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Let $N$ be a type $II_{1}$-factor with trace $\tau$.

An $N-N$ correspondence is a Hilbert $N$-bimodule $H$ where the left and right actions are both ultraweakly continuous. Equivalently, a correspondence is given by a *-homomorphism of $N$ into an amplification of $N$. (See Popa's correspondences INCREST preprint for more detail.)

The Connes fusion $H \otimes_{N} K$ of correspondences $H$ and $K$ is also called the composition of $H$ and $K$, since it in the "amplification picture" described above, $H \otimes_{N} K$ is isomorphic to the composition of an amplification of the *-homomorphism associated to $K$ with the *-homomorphism associated to $H$.

Furthermore, the Stinespring construction allows us to associate a (cyclic) correspondence $H_{\phi}$ to a completely positive map $\phi$ on $N$, and all cyclic correspondences are of this form, i.e. we can recover the completely positive map from a (unit) cyclic vector. If $\phi_{\xi}$ (resp. $\phi_{\eta}$) denotes the c.p. map associated to a cyclic vector $\xi$ (resp. $\eta$), then it is straightforward to prove that $H_{\phi_{\eta} \circ \phi_{\xi}} \cong H_{\phi_{\xi \otimes_{N} \eta}}$.

It is not true, in general, that $H_{\phi}\otimes_{N} H_{\psi} \cong H_{\psi \circ \phi}$ for normal completely positive maps $\phi$ and $\psi$ on $N$.

Question: Precisely when is $H_{\phi}\otimes_{N} H_{\psi} \cong H_{\psi \circ \phi}$?

It is true if the maps are unital *-homomorphisms, but is false when both maps are $\tau$. Are there any other cases where the statement is true?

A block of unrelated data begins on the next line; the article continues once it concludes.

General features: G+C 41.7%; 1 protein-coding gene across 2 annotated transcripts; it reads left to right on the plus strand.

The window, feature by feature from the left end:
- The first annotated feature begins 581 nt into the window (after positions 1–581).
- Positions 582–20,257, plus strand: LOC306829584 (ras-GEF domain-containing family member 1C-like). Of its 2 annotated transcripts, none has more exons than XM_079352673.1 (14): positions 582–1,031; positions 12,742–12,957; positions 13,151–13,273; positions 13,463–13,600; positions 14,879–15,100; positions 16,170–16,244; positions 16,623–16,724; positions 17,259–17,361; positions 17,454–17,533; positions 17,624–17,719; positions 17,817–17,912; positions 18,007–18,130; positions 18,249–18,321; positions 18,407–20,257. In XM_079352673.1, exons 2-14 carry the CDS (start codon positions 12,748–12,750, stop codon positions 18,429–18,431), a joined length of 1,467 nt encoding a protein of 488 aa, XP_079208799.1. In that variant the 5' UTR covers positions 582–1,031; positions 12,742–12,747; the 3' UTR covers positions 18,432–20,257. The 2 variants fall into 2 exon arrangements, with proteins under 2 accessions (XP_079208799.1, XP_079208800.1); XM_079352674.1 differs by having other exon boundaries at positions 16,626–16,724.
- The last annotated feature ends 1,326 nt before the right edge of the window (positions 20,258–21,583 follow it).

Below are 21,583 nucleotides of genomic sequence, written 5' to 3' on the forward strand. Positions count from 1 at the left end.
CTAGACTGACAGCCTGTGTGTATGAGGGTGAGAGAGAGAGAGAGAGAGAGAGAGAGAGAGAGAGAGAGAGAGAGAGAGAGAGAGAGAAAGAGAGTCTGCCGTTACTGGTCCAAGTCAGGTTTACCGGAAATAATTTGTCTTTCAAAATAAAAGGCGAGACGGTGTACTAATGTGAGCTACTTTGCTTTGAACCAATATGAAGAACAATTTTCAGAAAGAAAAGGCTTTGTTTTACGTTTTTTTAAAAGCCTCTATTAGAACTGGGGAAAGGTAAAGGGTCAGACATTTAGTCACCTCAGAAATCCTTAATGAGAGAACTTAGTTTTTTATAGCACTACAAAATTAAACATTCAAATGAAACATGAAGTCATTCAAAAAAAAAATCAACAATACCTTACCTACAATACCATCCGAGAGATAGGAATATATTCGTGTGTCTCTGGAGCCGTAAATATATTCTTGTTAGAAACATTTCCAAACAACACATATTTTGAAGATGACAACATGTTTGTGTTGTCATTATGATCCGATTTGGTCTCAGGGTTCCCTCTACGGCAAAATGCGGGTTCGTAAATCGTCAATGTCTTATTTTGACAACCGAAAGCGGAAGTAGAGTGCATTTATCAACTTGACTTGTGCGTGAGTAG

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I'm not familiar with the Stinespring construction. Could you add a reference (or explanation) please? –  André Henriques Mar 24 '11 at 19:11
@André: Essentially, it is a GNS analogue where you use the CP map $\phi$ instead of a state. In our case, equip the algebraic tensor product N \otimes N with the sesquilinear form $\langle x_{1} \otimes y_{1}, x_{2} \otimes y_{2} \rangle=\tau(y_{2}^{*}\phi(x_{2}^{*}x_{1})y_{1})$ separate and complete, prove things are bounded, etc... This all can be found in Popa's preprint. A nicer explanation of the general construction is located in Paulsen's book: Completely bounded maps and operator algebras. Let me know if this did the trick. Thanks for thinking about my problem! –  Jon Bannon Mar 24 '11 at 19:18
BTW: It may be that I am asking precisely when $\xi \otimes_{N} \eta$ is a cyclic vector, but I hope there is something more I'm not seeing. –  Jon Bannon Mar 24 '11 at 19:20
It may be revealing to look at the non-factor case $N\cong L^\infty[0,1]$. Then your normal c.p. map $\phi$ is determined by a measure $\eta_\phi$ on $[0,1]^2$ with the property that the push-forwards of $\eta_\phi$ onto the two coordinate directions are Lebesgue-abs. continuous. If I am not mistaken, then $\xi\otimes_N \eta$ is cyclic iff either $\xi$ or $\eta$ (densely) generates $H_\phi$ (resp., $H_\psi$) as a left (right) module. If you disintegrate $d\eta_\phi(x,y)=d\mu_x(y) dx$, the condition is that $\mu_x$ is atomic x-a.e. It may be more fun to ask for isom. up to multiplicity. –  Dima Shlyakhtenko Mar 25 '11 at 2:49
No, $H_{\phi_\xi} \otimes H_{\phi_\eta}$ just about never has a cyclic vector even in this abelian case $N=L^\infty[0,1]$. What I was saying is that the condition on cyclicity of $\xi\otimes\eta$ can be more readily seen in the abelian case, where there is a nice picture for the correspondences. Very roughly, you need either $H_\phi$ or $H_\psi$ to be of dimension <=1 as left (right) $N$-modules, which translates into the condition that the module is the compression of a module associated to a homomorphism. –  Dima Shlyakhtenko Mar 25 '11 at 22:27
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